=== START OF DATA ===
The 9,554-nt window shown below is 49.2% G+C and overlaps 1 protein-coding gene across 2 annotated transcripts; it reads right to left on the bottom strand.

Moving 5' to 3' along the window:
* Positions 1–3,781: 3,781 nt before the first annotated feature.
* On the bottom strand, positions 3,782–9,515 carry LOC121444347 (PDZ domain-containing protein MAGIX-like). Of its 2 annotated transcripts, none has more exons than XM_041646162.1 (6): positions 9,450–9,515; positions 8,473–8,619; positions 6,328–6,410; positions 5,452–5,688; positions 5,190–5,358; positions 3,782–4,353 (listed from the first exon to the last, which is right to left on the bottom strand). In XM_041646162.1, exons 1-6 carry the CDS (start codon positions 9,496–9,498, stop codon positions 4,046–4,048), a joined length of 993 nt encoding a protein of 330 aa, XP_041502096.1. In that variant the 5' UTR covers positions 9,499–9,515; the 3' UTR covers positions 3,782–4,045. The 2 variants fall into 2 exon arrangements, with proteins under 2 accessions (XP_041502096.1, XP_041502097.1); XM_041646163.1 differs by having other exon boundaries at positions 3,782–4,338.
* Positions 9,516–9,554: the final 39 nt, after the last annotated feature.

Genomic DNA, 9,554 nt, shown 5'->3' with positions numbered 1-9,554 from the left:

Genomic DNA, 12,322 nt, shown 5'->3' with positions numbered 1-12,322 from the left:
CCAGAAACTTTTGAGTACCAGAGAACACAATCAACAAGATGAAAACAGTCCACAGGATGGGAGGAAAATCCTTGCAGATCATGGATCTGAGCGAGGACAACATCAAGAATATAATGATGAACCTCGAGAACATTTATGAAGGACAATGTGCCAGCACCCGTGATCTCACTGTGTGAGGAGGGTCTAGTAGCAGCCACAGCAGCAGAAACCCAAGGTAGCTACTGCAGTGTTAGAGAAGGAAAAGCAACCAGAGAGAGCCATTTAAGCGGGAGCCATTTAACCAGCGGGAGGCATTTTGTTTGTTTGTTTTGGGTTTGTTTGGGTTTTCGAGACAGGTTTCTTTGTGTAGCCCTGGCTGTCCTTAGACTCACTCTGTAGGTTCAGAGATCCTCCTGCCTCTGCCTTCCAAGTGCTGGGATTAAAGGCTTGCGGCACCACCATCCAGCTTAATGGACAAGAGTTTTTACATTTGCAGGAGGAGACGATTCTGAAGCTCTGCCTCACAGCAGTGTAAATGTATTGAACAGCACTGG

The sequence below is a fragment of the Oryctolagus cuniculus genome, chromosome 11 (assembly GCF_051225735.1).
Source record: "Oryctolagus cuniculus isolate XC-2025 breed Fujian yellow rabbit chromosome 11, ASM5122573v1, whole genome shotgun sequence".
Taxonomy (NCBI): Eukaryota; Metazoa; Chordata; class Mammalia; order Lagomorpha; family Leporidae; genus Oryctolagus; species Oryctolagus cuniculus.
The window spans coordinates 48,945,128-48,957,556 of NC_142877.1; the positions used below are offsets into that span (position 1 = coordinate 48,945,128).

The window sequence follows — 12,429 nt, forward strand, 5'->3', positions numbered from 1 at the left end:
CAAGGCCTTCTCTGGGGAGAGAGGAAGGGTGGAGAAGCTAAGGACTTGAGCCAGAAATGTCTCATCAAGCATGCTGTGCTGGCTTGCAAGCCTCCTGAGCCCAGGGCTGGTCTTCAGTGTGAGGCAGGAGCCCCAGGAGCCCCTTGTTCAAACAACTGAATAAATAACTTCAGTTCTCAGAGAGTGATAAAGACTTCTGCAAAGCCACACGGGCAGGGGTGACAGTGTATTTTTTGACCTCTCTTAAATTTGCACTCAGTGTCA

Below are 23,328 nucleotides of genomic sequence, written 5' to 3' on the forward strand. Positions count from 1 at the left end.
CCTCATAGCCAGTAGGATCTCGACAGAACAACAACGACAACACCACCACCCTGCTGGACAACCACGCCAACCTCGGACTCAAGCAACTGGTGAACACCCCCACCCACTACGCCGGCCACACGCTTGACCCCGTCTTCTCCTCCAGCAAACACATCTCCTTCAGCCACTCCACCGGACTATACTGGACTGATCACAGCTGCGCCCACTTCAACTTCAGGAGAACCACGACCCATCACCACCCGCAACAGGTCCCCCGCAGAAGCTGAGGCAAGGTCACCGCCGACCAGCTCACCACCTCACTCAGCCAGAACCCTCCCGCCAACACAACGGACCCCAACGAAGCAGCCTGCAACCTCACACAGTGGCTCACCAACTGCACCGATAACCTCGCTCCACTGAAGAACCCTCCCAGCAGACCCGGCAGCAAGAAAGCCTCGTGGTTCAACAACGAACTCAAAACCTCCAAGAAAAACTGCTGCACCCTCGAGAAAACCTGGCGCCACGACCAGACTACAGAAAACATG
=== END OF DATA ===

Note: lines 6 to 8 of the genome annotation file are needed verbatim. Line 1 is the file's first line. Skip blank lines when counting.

Genomic DNA, 9,554 nt, shown 5'->3' with positions numbered 1-9,554 from the left:

Genomic DNA, 12,322 nt, shown 5'->3' with positions numbered 1-12,322 from the left:
CCAGAAACTTTTGAGTACCAGAGAACACAATCAACAAGATGAAAACAGTCCACAGGATGGGAGGAAAATCCTTGCAGATCATGGATCTGAGCGAGGACAACATCAAGAATATAATGATGAACCTCGAGAACATTTATGAAGGACAATGTGCCAGCACCCGTGATCTCACTGTGTGAGGAGGGTCTAGTAGCAGCCACAGCAGCAGAAACCCAAGGTAGCTACTGCAGTGTTAGAGAAGGAAAAGCAACCAGAGAGAGCCATTTAAGCGGGAGCCATTTAACCAGCGGGAGGCATTTTGTTTGTTTGTTTTGGGTTTGTTTGGGTTTTCGAGACAGGTTTCTTTGTGTAGCCCTGGCTGTCCTTAGACTCACTCTGTAGGTTCAGAGATCCTCCTGCCTCTGCCTTCCAAGTGCTGGGATTAAAGGCTTGCGGCACCACCATCCAGCTTAATGGACAAGAGTTTTTACATTTGCAGGAGGAGACGATTCTGAAGCTCTGCCTCACAGCAGTGTAAATGTATTGAACAGCACTGG